RedHill Biopharma (RDHL) Commences YELIVA Phase 1b/2 in r/r/ Multiple Myeloma
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RedHill Biopharma Ltd. (Nasdaq: RDHL) announced that a Phase Ib/II clinical study evaluating YELIVA (ABC294640) in patients with refractory or relapsed multiple myeloma has been initiated.
The open-label, dose escalation Phase Ib/II study is being conducted at Duke University Medical Center and will enroll up to 77 patients with refractory or relapsed multiple myeloma who have previously been treated with proteasome inhibitors and immunomodulatory drugs.
Dr. Yubin Kang, MD, Associate Professor in the Division of Hematologic Malignancies and Cellular Therapy in the Department of Medicine at Duke University School of Medicine, is the lead investigator for the study.
The study is supported by a $2 million grant from the National Cancer Institute (NCI) Small Business Innovation Research Program (SBIR) awarded to Apogee Biotechnology Corp. (Apogee), in conjunction with Duke University, with additional support from RedHill.
YELIVA™ is a proprietary, first-in-class, orally-administered, sphingosine kinase-2 (SK2) selective inhibitor with anti-cancer and anti-inflammatory activities. By inhibiting the SK2 enzyme, YELIVA™ blocks the synthesis of sphingosine 1-phosphate (S1P), a lipid signaling molecule that promotes cancer growth and pathological inflammation.
RedHill is pursuing with YELIVA™ multiple clinical programs in oncology, inflammatory and gastrointestinal indications.
“We are very pleased that this study with YELIVA™ has been initiated at Duke University. Award of the NCI funding to support the study and the interest in the product by a major research university confirms the potential promise of YELIVA™ in this serious, chronic disease,” said Terry Plasse, MD, RedHill’s Medical Director. “The clinical study follows a successful preclinical study demonstrating that sphingosine kinase-2 is overexpressed in multiple myeloma cell lines and in human specimens, and that its inhibition may fight the disease. This is the second Phase I/II study initiated with YELIVA™. We expect to initiate additional clinical studies in the coming months, including studies in advanced hepatocellular carcinoma and prevention of mucositis in head and neck cancer patients undergoing therapeutic radiotherapy. Given YELIVA™’s unique mechanism of action, we continue to evaluate its therapeutic potential for multiple oncology, inflammatory and gastrointestinal indications, as a single agent and in combination with other oncology drugs.”
The primary objectives of the first portion of the study (Phase Ib) are to assess safety and determine the maximum tolerated dose (MTD) in refractory or relapsed multiple myeloma patients. Secondary objectives include assessment of antitumor activity and determination of the pharmacokinetic (PK) and pharmacodynamic (PD) properties of YELIVA™ in this group of patients. The Phase Ib will be conducted at Duke University Division of Hematologic Malignancies and Cellular Therapy.
The primary objectives of the second portion of the study (Phase II) are to assess the overall treatment response rate and overall survival. Secondary objectives include evaluating the treatment response to YELIVA™ in patients with refractory or relapsed multiple myeloma after three cycles of treatment and evaluation of pharmacodynamic markers. The Phase II portion will be conducted at multiple sites and will be managed by the Duke Cancer Network.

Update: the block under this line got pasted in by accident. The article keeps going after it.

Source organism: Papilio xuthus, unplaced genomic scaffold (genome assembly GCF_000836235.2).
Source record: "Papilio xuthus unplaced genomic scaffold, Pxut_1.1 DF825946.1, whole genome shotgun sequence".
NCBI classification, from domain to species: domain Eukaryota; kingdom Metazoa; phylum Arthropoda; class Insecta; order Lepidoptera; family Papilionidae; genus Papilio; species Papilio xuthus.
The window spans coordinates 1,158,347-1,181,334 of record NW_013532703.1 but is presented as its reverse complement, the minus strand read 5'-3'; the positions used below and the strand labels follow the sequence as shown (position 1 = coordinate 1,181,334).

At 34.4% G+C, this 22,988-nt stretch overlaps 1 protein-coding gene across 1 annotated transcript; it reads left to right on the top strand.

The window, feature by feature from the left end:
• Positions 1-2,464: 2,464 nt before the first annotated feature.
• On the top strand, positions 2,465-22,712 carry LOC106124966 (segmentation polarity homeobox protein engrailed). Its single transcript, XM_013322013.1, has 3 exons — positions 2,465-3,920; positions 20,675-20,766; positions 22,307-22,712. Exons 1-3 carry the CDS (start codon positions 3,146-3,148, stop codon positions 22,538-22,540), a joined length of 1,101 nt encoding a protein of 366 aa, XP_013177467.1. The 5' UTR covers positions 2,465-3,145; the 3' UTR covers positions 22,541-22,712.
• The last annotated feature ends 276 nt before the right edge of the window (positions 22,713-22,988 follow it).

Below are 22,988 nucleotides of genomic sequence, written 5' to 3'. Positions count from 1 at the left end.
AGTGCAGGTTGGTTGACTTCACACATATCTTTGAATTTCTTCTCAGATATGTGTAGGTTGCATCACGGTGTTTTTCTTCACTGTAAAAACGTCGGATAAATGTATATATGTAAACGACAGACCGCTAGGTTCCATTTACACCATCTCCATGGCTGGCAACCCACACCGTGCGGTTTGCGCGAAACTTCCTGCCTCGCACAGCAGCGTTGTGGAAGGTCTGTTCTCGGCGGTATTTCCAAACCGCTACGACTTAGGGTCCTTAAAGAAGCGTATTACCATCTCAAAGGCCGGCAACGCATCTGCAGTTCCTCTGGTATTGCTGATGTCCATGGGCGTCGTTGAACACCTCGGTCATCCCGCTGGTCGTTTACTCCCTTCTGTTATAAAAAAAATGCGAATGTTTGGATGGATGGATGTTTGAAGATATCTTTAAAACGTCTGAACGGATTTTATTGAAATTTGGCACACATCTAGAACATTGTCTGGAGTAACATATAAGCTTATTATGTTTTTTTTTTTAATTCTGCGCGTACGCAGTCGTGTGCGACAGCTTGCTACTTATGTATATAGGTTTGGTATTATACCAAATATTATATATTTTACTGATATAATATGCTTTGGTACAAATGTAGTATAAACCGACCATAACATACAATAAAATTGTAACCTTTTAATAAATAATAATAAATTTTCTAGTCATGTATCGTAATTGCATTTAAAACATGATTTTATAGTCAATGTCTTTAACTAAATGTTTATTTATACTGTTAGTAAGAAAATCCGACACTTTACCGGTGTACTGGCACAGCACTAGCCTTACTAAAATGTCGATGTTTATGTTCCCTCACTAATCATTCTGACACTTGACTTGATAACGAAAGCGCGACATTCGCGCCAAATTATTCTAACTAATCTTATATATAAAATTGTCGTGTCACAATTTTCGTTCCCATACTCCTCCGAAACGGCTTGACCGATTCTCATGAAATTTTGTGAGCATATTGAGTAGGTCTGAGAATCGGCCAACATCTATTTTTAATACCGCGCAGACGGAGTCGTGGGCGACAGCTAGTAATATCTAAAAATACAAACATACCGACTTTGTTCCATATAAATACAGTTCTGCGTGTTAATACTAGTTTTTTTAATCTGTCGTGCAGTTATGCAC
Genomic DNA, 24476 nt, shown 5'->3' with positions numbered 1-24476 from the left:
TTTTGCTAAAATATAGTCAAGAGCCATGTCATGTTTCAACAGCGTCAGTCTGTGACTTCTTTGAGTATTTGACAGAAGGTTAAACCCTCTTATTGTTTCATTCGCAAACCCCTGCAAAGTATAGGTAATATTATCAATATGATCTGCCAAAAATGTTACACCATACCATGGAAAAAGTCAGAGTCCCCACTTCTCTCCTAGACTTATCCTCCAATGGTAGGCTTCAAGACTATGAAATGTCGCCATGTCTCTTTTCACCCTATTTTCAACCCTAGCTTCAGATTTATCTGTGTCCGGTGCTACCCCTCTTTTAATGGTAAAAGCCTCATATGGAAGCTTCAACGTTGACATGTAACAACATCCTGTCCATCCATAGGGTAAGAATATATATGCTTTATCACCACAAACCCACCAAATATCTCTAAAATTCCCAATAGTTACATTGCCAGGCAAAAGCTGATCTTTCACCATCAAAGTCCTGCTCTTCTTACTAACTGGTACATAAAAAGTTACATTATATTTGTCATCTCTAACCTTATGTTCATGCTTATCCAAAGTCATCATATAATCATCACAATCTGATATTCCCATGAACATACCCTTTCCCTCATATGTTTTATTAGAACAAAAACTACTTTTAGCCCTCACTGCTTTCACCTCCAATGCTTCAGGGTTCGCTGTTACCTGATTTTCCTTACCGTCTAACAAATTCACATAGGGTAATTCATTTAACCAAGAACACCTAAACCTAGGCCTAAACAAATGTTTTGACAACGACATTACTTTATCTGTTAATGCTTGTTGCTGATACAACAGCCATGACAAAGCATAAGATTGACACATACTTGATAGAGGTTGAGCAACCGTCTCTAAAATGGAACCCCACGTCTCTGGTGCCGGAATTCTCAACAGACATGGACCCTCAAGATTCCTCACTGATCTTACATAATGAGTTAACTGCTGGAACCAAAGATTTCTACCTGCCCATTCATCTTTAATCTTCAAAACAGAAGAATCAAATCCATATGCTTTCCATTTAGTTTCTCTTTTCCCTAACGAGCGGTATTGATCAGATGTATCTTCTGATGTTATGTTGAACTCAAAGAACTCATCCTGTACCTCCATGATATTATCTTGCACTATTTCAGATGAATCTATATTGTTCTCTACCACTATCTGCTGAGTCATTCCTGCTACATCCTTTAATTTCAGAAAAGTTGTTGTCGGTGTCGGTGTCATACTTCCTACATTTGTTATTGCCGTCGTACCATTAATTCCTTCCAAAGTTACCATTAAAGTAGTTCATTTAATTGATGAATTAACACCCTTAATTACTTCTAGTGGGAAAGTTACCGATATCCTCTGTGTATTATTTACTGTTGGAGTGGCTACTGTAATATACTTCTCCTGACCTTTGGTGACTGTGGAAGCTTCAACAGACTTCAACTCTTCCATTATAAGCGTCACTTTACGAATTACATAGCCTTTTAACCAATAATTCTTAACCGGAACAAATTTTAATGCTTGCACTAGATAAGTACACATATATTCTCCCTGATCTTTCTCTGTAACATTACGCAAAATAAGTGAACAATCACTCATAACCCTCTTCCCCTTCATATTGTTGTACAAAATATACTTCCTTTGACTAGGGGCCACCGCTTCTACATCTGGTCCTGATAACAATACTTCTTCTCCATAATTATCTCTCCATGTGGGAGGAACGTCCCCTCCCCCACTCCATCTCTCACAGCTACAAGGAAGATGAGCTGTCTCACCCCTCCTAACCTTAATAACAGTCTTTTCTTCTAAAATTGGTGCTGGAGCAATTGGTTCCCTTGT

Results from the Phase I study with YELIVA™ in patients with advanced solid tumors confirmed that the study, conducted at the Medical University of South Carolina (MUSC), successfully met its primary and secondary endpoints, demonstrating that the drug is well-tolerated and can be safely administered to cancer patients at doses that provide circulating drug levels that are predicted to have therapeutic activity.
Among the 16 subjects that were assessable for response by RECIST 1.1 criteria (Response Evaluation Criteria in Solid Tumors), one subject had a partial response with a progression-free survival of 16.9 months, and six subjects had stable disease with a progression-free survival of between 3.5 and 17.6 months. Of the three patients with cholangiocarcinoma, one had a partial response and the other two had stable disease, one for over a year. YELIVA™ was well tolerated over a prolonged period at doses inducing the expected pharmacodynamic effects.
A Phase II study with YELIVA™ for the treatment of advanced hepatocellular carcinoma is planned to be initiated in the coming weeks. The study will be conducted at MUSC Hollings Cancer Center and additional clinical centers in the U.S. It is supported by a $1.8 million grant from the NCI awarded to MUSC, intended to fund a broad range of studies on the feasibility of targeting sphingolipid metabolism for the treatment of a variety of solid tumor cancers, including the Phase II study with YELIVA™, and will be further supported by additional funding from RedHill.
A clinical study to evaluate YELIVA™ as a radioprotectant for prevention of mucositis in head and neck cancer patients undergoing therapeutic radiotherapy is also planned.
A Phase I/II clinical study evaluating YELIVA™ in patients with refractory/relapsed diffuse large B-cell lymphoma (DLBCL) was initiated at the Louisiana State University Health Sciences Center (LSUHSC) in New Orleans in June 2015 and is expected to resume later this year following administrative hold and pending a protocol amendment aimed at improving overall recruitment. The study is supported by a grant awarded to Apogee from the NCI, as well as additional support from RedHill.
The studies with YELIVA™ (ABC294640) are registered on www.ClinicalTrials.gov, a web-based service by the U.S. National Institute of Health, which provides public access to information on publicly and privately supported clinical studies.
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